Q From Robert Sterner: What about the origin of a computer bug? My understanding is that one of the first computers (the room-filling monsters) would occasionally short out because a moth or other insect had gotten inside and bridged the gap between two circuits. It might be nice to say more about this, or if it is apocryphal, set it to rights.
A The most common version of this story is that bug results from an incident with the US Navy’s Harvard Mark II computer soon after the end of World War Two, in which a technician cured a fault by extracting a moth from between the contacts of a relay in the system. It is also said that this was the source of debug, the process of finding and removing errors from a computer program.
The incident really did happen: the log book, dated 9 September 1947, survives with the actual moth taped to it and is available online; that page says it happened in 1945 but recent research shows it actually happened two years later.
The log entry itself blows to pieces the story about this being the origin of bug by noting under the insect, “First actual case of bug being found”. This makes it clear that bug for a fault was already in use. Indeed, Rear Admiral Grace Hopper (an early programmer who worked on the machine and who inspired the computer language COBOL) used to tell this story in lectures and would remark that the word was applied to problems in radar electronics in World War II.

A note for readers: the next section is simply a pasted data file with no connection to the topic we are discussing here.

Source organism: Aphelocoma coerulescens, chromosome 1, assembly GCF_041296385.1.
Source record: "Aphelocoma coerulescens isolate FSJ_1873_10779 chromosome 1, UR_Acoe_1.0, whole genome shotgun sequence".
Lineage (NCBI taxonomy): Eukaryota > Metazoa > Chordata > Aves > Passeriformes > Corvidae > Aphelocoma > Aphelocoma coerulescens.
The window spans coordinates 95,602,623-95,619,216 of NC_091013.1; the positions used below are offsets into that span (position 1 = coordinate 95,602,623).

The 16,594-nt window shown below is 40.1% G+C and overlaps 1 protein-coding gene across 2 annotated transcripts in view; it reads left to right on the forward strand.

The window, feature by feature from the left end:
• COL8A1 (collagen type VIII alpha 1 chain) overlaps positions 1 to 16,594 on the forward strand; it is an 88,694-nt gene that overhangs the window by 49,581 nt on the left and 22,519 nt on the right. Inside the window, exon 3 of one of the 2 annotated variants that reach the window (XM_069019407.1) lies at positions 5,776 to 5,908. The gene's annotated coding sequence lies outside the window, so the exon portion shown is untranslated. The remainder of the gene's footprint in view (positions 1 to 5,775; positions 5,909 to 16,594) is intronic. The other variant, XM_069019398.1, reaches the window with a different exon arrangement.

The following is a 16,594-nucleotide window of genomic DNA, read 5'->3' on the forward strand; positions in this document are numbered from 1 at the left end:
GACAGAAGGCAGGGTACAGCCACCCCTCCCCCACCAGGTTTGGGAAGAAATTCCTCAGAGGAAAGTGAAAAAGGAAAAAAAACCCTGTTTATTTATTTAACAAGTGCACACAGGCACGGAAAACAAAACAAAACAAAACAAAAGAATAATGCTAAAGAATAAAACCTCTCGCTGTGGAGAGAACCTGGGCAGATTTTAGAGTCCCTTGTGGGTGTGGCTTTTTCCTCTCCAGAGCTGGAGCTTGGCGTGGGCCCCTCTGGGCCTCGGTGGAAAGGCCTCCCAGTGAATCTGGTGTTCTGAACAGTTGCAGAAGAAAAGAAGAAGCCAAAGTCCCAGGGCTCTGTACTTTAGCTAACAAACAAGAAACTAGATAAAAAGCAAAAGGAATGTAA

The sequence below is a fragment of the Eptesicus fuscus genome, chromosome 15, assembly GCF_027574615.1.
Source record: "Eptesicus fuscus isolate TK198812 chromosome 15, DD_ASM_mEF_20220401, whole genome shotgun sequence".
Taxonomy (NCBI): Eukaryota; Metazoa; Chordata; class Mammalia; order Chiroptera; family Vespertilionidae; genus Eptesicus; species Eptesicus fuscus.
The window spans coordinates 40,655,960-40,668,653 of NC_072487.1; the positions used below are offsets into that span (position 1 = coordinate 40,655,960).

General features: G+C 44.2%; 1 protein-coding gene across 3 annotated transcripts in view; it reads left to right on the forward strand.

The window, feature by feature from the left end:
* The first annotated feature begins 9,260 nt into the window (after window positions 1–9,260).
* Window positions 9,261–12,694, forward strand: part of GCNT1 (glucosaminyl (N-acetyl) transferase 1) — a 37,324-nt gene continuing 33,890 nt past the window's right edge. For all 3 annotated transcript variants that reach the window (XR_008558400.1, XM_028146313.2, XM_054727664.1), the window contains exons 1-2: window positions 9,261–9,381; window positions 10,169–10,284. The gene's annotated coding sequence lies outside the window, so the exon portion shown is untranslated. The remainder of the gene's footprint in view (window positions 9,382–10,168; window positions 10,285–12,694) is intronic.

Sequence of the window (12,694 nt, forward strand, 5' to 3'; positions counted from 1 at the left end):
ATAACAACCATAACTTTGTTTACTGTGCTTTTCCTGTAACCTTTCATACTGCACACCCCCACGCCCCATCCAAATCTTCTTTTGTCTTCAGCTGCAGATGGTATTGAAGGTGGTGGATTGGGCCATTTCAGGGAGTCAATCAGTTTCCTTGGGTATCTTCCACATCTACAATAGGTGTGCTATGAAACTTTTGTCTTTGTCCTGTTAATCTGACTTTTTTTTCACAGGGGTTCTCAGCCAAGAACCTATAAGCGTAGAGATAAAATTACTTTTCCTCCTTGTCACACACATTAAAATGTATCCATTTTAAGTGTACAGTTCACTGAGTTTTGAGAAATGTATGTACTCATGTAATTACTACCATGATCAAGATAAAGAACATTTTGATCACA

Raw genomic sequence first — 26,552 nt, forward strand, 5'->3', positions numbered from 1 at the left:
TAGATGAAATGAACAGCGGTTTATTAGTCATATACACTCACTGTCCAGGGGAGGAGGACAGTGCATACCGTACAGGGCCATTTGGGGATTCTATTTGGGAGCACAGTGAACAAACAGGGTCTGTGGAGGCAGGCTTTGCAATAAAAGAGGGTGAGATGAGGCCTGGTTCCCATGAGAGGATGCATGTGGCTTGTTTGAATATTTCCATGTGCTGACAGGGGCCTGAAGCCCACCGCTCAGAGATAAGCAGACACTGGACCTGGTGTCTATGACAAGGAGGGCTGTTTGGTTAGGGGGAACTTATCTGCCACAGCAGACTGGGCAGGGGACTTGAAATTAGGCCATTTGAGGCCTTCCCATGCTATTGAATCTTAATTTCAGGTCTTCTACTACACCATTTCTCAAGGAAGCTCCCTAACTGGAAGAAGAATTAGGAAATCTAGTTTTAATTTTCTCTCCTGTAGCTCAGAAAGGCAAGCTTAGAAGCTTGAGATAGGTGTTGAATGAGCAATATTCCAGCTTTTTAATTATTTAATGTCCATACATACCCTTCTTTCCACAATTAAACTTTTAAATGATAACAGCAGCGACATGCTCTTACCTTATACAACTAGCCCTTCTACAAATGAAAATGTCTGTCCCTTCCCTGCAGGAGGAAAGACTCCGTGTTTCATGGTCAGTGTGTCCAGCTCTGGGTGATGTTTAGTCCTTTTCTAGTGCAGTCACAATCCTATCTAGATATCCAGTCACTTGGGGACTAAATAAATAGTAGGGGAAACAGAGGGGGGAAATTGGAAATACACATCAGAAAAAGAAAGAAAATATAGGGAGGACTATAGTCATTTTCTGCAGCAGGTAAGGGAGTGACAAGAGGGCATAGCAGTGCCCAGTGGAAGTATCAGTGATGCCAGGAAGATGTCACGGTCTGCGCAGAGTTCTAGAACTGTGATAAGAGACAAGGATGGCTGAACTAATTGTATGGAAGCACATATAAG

It’s actually older still. An early recorded use is in reference to the inventor Thomas Alva Edison and appeared in the Pall Mall Gazette in 1889: “Mr. Edison, I was informed, had been up the two previous nights discovering ‘a bug’ in his phonograph — an expression for solving a difficulty, and implying that some imaginary insect has secreted itself inside and is causing all the trouble”. I've been assured by one of the editors of Edison’s papers that the word was commonly used in his notebooks from the 1870s to describe a problem. It seems it wasn’t new even with him: an electrical handbook of 1896 suggests it had long been used by telegraphers to suggest that electromechanical glitches were caused by bugs getting into the cables.
Debug is also recorded before the moth incident: a writer in the Journal of the Royal Aeronautical Society in 1945 wrote “It ranged from the pre-design development of essential components, through the stage of type test and flight test and ‘debugging’ right through to later development of the engine.”
The story about the moth actually obscures an intriguing item of old American slang.